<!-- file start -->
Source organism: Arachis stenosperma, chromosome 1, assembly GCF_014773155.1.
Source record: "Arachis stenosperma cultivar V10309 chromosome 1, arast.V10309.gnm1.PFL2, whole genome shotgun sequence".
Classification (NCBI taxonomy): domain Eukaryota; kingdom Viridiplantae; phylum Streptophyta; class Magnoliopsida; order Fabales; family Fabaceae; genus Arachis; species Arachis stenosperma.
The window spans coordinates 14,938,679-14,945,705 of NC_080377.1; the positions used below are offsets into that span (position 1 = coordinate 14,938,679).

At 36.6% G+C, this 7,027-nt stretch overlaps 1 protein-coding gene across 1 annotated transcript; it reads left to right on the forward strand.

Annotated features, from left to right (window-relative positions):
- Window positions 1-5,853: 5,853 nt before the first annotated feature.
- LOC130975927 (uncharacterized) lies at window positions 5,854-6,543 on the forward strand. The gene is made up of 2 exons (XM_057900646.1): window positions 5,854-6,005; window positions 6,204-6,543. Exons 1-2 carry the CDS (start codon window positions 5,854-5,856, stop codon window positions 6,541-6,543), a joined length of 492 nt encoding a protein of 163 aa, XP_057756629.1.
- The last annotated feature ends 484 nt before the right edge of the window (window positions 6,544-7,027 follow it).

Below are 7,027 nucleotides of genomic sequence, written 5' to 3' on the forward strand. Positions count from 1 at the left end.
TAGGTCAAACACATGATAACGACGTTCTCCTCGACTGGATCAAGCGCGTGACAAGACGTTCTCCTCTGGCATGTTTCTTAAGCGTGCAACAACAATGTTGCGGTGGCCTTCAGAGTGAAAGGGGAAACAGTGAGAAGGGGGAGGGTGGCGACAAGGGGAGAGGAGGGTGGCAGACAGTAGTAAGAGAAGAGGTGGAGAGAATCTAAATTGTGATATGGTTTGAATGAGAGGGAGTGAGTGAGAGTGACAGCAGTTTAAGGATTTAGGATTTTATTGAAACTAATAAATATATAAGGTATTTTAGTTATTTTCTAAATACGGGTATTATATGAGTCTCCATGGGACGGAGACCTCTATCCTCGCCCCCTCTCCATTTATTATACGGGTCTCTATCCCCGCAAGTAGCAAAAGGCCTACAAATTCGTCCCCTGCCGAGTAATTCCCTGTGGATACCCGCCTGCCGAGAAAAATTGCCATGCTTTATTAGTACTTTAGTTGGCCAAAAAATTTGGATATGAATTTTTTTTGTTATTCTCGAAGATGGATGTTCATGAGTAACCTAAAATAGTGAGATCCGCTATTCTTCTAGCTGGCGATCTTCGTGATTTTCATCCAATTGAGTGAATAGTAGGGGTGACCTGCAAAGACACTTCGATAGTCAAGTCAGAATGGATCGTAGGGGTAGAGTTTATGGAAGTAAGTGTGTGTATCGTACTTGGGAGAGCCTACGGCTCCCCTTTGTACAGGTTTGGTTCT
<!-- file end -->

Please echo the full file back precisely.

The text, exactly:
Source organism: Arachis stenosperma, chromosome 1, assembly GCF_014773155.1.
Source record: "Arachis stenosperma cultivar V10309 chromosome 1, arast.V10309.gnm1.PFL2, whole genome shotgun sequence".
Classification (NCBI taxonomy): domain Eukaryota; kingdom Viridiplantae; phylum Streptophyta; class Magnoliopsida; order Fabales; family Fabaceae; genus Arachis; species Arachis stenosperma.
The window spans coordinates 14,938,679-14,945,705 of NC_080377.1; the positions used below are offsets into that span (position 1 = coordinate 14,938,679).

At 36.6% G+C, this 7,027-nt stretch overlaps 1 protein-coding gene across 1 annotated transcript; it reads left to right on the forward strand.

Annotated features, from left to right (window-relative positions):
- Window positions 1-5,853: 5,853 nt before the first annotated feature.
- LOC130975927 (uncharacterized) lies at window positions 5,854-6,543 on the forward strand. The gene is made up of 2 exons (XM_057900646.1): window positions 5,854-6,005; window positions 6,204-6,543. Exons 1-2 carry the CDS (start codon window positions 5,854-5,856, stop codon window positions 6,541-6,543), a joined length of 492 nt encoding a protein of 163 aa, XP_057756629.1.
- The last annotated feature ends 484 nt before the right edge of the window (window positions 6,544-7,027 follow it).

Below are 7,027 nucleotides of genomic sequence, written 5' to 3' on the forward strand. Positions count from 1 at the left end.
TAGGTCAAACACATGATAACGACGTTCTCCTCGACTGGATCAAGCGCGTGACAAGACGTTCTCCTCTGGCATGTTTCTTAAGCGTGCAACAACAATGTTGCGGTGGCCTTCAGAGTGAAAGGGGAAACAGTGAGAAGGGGGAGGGTGGCGACAAGGGGAGAGGAGGGTGGCAGACAGTAGTAAGAGAAGAGGTGGAGAGAATCTAAATTGTGATATGGTTTGAATGAGAGGGAGTGAGTGAGAGTGACAGCAGTTTAAGGATTTAGGATTTTATTGAAACTAATAAATATATAAGGTATTTTAGTTATTTTCTAAATACGGGTATTATATGAGTCTCCATGGGACGGAGACCTCTATCCTCGCCCCCTCTCCATTTATTATACGGGTCTCTATCCCCGCAAGTAGCAAAAGGCCTACAAATTCGTCCCCTGCCGAGTAATTCCCTGTGGATACCCGCCTGCCGAGAAAAATTGCCATGCTTTATTAGTACTTTAGTTGGCCAAAAAATTTGGATATGAATTTTTTTTGTTATTCTCGAAGATGGATGTTCATGAGTAACCTAAAATAGTGAGATCCGCTATTCTTCTAGCTGGCGATCTTCGTGATTTTCATCCAATTGAGTGAATAGTAGGGGTGACCTGCAAAGACACTTCGATAGTCAAGTCAGAATGGATCGTAGGGGTAGAGTTTATGGAAGTAAGTGTGTGTATCGTACTTGGGAGAGCCTACGGCTCCCCTTTGTACAGGTTTGGTTCT